As we all know, Phase III clinical trial, sponsored by Osiris Therapeutics and assessed efficacy of mesenchymal stem cells (MSC) (product “Prochymal”) for treatment of Graft-Versus-Host-Disease (GVHD) failed more than 3 years ago. The possible reasons of failure were not analyzed and discussed publicly by community. Contrary to Osiris trial, similar “academic trials” in Europe were quite successful in Phase II. Recently, for the first time, Jacques Galipeau presents Prochymal failure analysis, based on discrepancy between MSC-based product characteriazation and preparation for US industry-sponsored trial versus European academic trials.
He analyzed 4 variables of MCS product – donor variance, ex vivo expansion, immunogenicity and cryopreservation. I’d briefly summarize each of his points here.
Galipeau pointed out that MSC have a huge inter-donor variability in terms of their immunoregulatory function. This function is critical in GVHD, because it underlies the mechanism of therapeutic action. The caveat is that ISCT’s minimal criteria for MSC are ok for product identity, but have no relevance to immunoregulatory function and potency in GVHD:
These markers are remarkably uniform in their expression among different individual donors, and the assumption is that marrow MSCs are equipotent independently of donor fitness or biology. This assumption may be flawed (14-18), especially when interrogating the immune plasticity of MSCs derived from otherwise indistinguishable donor sources (19,20).
In particular, interferon-gamma responsiveness is mandatory for MSC immunosupppressive function in vivo. And here is the first caveat:
interferon-gamma responsiveness is not uniform among human subjects and that MSCs derived from low IDO inducers may be substantially less potent than cells derived from high inducers.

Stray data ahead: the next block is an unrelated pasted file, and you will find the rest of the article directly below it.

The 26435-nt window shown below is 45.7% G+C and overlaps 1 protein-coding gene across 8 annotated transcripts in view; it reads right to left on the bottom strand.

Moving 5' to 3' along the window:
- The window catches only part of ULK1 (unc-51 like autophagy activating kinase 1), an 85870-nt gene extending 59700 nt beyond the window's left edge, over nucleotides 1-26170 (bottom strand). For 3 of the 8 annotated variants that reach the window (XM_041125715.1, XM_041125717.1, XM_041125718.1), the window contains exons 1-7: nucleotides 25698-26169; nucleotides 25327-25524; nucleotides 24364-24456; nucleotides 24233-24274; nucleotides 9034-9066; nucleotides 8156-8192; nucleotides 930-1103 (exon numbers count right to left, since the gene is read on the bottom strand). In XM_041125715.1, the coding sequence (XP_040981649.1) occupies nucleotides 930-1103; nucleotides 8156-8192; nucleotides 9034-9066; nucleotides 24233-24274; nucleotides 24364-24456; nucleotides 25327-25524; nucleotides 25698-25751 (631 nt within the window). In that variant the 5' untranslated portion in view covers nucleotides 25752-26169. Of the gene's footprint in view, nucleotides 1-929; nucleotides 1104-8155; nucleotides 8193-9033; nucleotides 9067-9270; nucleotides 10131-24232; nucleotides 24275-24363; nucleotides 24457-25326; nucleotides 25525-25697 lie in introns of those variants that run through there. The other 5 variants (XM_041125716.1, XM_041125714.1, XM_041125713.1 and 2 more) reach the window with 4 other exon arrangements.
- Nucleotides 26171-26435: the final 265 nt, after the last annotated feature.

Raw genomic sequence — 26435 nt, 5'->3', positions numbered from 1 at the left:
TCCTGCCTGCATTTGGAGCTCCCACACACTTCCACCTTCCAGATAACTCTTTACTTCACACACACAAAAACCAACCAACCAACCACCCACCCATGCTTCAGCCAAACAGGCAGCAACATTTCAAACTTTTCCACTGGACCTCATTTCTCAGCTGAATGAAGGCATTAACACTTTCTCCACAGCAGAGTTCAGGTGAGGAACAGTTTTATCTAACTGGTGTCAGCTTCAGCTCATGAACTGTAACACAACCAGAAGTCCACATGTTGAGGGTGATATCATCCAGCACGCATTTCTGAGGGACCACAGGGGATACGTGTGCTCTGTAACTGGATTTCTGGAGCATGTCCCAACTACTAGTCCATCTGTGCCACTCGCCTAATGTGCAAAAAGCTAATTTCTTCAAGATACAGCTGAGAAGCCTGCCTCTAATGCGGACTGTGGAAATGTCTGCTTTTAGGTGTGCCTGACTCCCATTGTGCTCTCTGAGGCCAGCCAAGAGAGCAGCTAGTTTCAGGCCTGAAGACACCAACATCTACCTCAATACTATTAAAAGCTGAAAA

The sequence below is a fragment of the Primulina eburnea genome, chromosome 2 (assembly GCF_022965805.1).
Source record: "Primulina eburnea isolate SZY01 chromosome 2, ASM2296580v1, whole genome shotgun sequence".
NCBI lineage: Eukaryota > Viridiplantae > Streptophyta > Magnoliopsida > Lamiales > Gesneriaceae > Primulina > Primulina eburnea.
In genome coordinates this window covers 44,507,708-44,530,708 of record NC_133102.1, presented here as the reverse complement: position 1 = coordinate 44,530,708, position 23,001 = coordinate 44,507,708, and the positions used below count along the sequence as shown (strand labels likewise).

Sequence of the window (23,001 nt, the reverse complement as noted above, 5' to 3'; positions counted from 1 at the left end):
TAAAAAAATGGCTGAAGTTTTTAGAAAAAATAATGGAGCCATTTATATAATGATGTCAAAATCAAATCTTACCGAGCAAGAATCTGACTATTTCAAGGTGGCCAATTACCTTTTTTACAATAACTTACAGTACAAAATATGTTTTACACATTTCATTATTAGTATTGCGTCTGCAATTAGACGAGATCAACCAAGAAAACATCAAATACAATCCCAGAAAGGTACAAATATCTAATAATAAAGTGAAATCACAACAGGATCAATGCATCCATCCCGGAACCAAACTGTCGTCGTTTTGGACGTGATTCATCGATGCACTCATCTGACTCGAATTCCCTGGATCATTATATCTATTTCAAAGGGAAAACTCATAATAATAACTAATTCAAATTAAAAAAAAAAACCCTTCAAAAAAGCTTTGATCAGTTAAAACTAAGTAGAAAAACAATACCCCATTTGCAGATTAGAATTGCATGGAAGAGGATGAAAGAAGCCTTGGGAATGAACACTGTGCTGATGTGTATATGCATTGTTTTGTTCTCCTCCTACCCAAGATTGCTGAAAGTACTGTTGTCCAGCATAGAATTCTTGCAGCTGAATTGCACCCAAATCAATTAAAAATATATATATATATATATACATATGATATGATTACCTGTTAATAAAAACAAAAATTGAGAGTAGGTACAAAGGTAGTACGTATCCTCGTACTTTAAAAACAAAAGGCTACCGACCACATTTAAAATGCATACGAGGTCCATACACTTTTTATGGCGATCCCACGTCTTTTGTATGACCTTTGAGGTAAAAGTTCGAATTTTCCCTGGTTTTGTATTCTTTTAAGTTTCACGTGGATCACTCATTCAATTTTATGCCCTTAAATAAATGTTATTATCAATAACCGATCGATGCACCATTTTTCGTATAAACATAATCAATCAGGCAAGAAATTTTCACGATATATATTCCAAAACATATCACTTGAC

So, if donor’s MSC were not tested for interferon-gamma responsiveness, it could generate a “potency bias” and eventually lead to divergence of clinical outcomes. In Osiris-sponsored trial MSC were derived from one universal donor, but for European trials – from few (many?) donors. It is very much possible, that Prochymal derived from a donor with low interferon-gamma responsiveness.
The next caveat that Galipeau presents is ex vivo expansion difference. In Osiris-sponsored trials, 10 000 or more doses of Prochymal were generated from one donor. In sharp contrast, MSC from European trials underwent much less proliferative stress (typically 5, max 10 doses).
The question arises: are there any meaningful immune functional differences between minimally expanded marrow- derived MSCs and similarly sourced industrial MSCs with nearly 3 log more expansion?
It is very much possible. Indeed, Le Blanc has published data, which indicates a direct positive link between early passeges MSC and clinical outcome in GVHD.
Galipeau also discusses how significant “expansion stress” could lead to replicative senescence of MSC and function deterioration:
Although senescent MSCs have a virtually indistinguishable marker phenotype from non-senescent MSCs, their functional properties, immune in particular, may be significantly altered.